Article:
His teacher, Maggie Gusdorf, remembered him
as a "shaggy, shy, uncared-for little animal." Patrociño
dropped out of school and, during the 1920s, he drifted around
the Southwest, working as a sheepherder, coal miner, railroad,
army camp and farm hand, before returning in 1930 to live in
Canon, east of Taos. He married a widow with four children and
they had three children together. It was the following year that
Barela became a Santero. He described it himself in a 1954 interview
with writer Kit Egri contained in the book, Patrociño
Barela, Taos Wood Carver:
"In 1931 I started to carve though I
can't write my whole first name. The first thing I carve is
the Sacred Family. I saw an old santo—all broke. All
joints. I get it into my head—better if it is solid in one
piece. I don't sleep thinking what kind of figure can do it.
On the second day I am hauling dirt with horses and wagon.
The next night I start to do a piece. I work 'til about two
o'clock in the morning. I have faces, arms and then lie down
to sleep. The next night I work more. "
For the next 33 years he worked prolifically.
He carved religious figures and figures of men and women expressing
the complexities of family life. Some of his ideas came from
Bible stories he had heard as a child, others just welled up
from his unconscious. Patrociñoo often said that the subject
of a work was determined by the piece of wood itself, that the
story was already there and his job was to carve away the cover
from it. Each carving told a story, or part of a story. For example,
the story he felt behind his sculpture called Four Figures,
the Same Family, is typical:
"These figures you look at—all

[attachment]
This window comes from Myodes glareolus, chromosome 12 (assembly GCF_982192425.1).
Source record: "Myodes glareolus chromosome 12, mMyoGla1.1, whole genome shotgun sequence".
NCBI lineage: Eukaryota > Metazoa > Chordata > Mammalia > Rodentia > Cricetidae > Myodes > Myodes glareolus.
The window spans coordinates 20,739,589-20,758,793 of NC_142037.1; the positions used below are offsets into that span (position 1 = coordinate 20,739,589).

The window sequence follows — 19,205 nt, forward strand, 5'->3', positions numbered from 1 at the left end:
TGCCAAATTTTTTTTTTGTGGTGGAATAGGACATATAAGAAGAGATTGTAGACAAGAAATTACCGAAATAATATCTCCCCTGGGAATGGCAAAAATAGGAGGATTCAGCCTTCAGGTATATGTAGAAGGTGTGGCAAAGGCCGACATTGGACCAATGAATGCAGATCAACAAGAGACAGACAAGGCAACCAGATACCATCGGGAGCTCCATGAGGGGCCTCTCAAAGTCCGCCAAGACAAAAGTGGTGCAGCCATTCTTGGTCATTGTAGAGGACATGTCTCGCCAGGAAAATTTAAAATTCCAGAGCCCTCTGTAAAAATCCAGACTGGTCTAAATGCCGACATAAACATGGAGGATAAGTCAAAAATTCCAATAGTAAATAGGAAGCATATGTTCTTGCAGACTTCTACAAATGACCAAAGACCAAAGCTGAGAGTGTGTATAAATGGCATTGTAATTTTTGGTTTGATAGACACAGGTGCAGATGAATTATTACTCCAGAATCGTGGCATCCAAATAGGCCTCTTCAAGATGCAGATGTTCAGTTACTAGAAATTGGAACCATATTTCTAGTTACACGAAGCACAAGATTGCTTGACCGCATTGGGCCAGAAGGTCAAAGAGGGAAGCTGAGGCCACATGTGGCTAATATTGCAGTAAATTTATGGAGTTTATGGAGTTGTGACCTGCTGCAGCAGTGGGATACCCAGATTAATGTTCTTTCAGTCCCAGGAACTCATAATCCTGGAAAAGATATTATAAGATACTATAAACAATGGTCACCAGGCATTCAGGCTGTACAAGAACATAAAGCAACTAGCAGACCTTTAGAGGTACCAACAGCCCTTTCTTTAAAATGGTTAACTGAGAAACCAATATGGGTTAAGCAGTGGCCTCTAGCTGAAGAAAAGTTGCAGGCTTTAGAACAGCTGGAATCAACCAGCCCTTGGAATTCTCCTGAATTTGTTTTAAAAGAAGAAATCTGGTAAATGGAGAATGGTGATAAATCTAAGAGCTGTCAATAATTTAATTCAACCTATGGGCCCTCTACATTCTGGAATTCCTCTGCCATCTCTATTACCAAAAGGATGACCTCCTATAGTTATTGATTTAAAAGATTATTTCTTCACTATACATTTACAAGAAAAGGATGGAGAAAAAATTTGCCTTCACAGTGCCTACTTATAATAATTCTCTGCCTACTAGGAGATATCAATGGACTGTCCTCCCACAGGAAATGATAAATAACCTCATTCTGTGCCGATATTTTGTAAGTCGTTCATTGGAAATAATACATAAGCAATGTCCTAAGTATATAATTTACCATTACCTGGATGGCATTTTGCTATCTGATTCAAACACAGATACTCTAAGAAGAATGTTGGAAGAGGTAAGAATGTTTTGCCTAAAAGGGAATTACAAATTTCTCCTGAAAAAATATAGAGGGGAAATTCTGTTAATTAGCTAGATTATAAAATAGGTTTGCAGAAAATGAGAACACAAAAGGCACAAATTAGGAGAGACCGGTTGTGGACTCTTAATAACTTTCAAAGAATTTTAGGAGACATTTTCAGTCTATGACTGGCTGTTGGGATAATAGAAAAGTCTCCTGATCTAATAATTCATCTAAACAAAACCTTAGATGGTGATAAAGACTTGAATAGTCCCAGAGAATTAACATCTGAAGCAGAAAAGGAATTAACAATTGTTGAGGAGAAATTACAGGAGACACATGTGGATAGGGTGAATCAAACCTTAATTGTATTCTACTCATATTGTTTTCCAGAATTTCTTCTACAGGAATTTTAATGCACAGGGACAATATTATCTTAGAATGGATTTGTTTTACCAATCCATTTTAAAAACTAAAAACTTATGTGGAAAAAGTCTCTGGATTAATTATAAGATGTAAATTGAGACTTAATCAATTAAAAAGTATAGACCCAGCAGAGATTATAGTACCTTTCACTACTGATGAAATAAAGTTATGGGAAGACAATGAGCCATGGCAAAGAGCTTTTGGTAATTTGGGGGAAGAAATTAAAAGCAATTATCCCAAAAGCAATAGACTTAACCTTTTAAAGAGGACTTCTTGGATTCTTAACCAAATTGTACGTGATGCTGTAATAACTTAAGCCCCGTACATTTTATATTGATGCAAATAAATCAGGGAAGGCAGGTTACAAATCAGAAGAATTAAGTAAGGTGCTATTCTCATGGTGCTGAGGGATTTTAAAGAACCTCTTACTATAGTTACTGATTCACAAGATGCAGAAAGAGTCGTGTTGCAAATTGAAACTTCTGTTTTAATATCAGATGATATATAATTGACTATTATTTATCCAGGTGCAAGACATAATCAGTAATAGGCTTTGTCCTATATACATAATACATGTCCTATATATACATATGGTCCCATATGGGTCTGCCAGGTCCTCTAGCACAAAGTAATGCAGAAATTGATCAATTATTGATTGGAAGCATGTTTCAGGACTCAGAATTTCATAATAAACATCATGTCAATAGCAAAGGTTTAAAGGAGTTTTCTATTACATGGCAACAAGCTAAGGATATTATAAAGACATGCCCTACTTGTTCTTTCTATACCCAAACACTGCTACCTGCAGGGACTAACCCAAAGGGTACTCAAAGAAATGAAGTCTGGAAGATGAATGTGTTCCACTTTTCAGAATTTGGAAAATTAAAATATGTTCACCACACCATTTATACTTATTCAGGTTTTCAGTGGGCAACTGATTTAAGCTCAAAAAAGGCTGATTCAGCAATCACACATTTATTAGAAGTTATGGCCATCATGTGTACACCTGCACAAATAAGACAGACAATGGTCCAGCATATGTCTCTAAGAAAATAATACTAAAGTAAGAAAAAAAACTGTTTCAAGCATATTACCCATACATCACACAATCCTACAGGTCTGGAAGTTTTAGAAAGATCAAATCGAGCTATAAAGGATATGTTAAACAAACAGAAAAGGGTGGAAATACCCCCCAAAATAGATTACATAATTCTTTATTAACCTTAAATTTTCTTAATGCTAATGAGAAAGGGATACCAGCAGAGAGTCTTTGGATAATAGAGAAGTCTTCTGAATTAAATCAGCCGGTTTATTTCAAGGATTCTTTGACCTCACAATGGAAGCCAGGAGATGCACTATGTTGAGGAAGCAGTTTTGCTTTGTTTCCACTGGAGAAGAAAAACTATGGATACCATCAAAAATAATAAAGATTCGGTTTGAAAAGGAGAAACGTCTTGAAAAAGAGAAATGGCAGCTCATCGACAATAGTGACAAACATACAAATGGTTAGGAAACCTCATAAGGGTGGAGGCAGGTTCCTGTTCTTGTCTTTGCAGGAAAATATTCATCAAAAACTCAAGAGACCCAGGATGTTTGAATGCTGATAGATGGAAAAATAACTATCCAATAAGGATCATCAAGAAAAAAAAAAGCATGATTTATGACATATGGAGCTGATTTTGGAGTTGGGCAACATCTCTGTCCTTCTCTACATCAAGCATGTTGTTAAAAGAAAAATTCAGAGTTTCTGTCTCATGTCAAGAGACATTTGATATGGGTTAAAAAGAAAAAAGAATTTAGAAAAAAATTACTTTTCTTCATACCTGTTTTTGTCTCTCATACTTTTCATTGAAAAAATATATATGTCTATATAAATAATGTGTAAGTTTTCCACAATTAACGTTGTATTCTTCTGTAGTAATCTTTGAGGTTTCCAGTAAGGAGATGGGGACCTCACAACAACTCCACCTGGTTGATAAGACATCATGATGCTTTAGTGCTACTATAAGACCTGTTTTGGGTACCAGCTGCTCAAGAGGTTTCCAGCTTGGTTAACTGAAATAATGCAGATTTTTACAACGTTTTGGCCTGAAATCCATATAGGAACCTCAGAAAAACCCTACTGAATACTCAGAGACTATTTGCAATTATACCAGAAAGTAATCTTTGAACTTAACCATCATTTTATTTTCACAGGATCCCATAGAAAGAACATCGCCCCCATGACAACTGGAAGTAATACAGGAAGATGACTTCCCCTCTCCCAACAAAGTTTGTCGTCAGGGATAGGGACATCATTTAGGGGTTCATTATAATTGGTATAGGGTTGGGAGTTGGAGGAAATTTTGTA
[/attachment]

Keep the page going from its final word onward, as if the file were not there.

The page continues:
one family. They are father, a mother and two sons. One whole
family. But for sure they are four different minds that cannot
get along. They cannot get along no matter what. The father
or mother decide. This I know in what I see, right or wrong,
in my own days I been passing through."
He worked for the joy of it, for the meaning
it gave his life. He worked despite the fact that most people
in Taos considered him a bit loco."Once, when I was away
from home my wife get sick and her sister tell her it is because
of my carvings stored in our empty house. So my wife sell them." Patrociño
was always poor. Although galleries and agents who recognized
the value and validity of his carvings were eager to handle his
work and provide him with some measure of financial security,
he chose a different path. He peddled pieces as he made them,
carrying them around town wrapped in brown paper.
Patrociño Barela was thin and wiry, standing
barely five feet tall. His face was seamed with wrinkles, his
left hand a mass of scar tissue from the countless times his
sharp chisel slipped. Little Patrociño, who usually carried
a warm smile on his face and the weight of the world on his shoulders,
was in many ways always a little boy. He never developed the
accepted ways of adulthood—using reason and intellect to
make his way in the world. Rather, his life and his art were
ruled by passion and emotion. And as a child escapes into a world
of make-believe, Patrociño drank Tokay wine.
The end came for Patrociño on a cold
night in late October 1964. He had probably come home late, drunk,
fallen asleep and dropped his cigarette onto the resinous cedar
shavings that covered the floor. The workshop burst into flames
that quickly spread to the adjoining woodpile and a nearby garage.
When the intense flames were finally extinguished, firemen found
Patrociño huddled in a corner.
It was a tragic death. But since his death he
has gained the respect of those who once ridiculed him. Perhaps
more important, a whole new generation of wood carvers has benefited
from his example and his genius. That generation includes his
grandson, Luis Barela, whose carvings are imbued with the spirit
of his grandfather.
A fine group of Barela's early sculptures is
displayed in the Harwood Museum of Art on Ledoux Street in
Red Crane Books of Santa Fe has published a
major biography of Patrocino Barela — Spirit
Ascendant: The Art and Life of Patrocino Barela 1996. The authors are Edward Gonzales, an accomplished
painter who resides in Santa Fe; and David L. Witt, a
writer and former curator of the Harwood Museum in Taos. Foreword by Max Evans, introductory essay by Rudolfo
Anaya, photography by Michael O'Shaughnessy and Murrae Haynes.